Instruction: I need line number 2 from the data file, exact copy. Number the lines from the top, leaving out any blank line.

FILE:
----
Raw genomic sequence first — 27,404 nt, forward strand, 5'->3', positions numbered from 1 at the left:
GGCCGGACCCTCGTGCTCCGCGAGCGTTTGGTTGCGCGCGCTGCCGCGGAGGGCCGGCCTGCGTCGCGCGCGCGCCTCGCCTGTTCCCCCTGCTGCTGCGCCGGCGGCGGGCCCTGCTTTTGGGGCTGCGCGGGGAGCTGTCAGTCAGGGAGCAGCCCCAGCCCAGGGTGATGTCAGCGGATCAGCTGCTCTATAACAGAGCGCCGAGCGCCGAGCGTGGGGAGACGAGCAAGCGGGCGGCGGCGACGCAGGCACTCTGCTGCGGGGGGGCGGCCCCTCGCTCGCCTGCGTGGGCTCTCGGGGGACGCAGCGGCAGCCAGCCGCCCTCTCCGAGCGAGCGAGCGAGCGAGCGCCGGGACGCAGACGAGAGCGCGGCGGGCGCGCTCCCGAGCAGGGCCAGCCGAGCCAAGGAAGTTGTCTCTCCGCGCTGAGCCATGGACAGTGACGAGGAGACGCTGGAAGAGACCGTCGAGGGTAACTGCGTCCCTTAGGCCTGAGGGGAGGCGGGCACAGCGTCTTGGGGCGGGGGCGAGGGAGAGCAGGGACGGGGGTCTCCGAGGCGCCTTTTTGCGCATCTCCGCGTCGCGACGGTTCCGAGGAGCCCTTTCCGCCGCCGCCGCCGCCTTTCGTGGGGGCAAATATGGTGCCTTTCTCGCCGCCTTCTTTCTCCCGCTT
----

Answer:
GGCCGGACCCTCGTGCTCCGCGAGCGTTTGGTTGCGCGCGCTGCCGCGGAGGGCCGGCCTGCGTCGCGCGCGCGCCTCGCCTGTTCCCCCTGCTGCTGCGCCGGCGGCGGGCCCTGCTTTTGGGGCTGCGCGGGGAGCTGTCAGTCAGGGAGCAGCCCCAGCCCAGGGTGATGTCAGCGGATCAGCTGCTCTATAACAGAGCGCCGAGCGCCGAGCGTGGGGAGACGAGCAAGCGGGCGGCGGCGACGCAGGCACTCTGCTGCGGGGGGGCGGCCCCTCGCTCGCCTGCGTGGGCTCTCGGGGGACGCAGCGGCAGCCAGCCGCCCTCTCCGAGCGAGCGAGCGAGCGAGCGCCGGGACGCAGACGAGAGCGCGGCGGGCGCGCTCCCGAGCAGGGCCAGCCGAGCCAAGGAAGTTGTCTCTCCGCGCTGAGCCATGGACAGTGACGAGGAGACGCTGGAAGAGACCGTCGAGGGTAACTGCGTCCCTTAGGCCTGAGGGGAGGCGGGCACAGCGTCTTGGGGCGGGGGCGAGGGAGAGCAGGGACGGGGGTCTCCGAGGCGCCTTTTTGCGCATCTCCGCGTCGCGACGGTTCCGAGGAGCCCTTTCCGCCGCCGCCGCCGCCTTTCGTGGGGGCAAATATGGTGCCTTTCTCGCCGCCTTCTTTCTCCCGCTT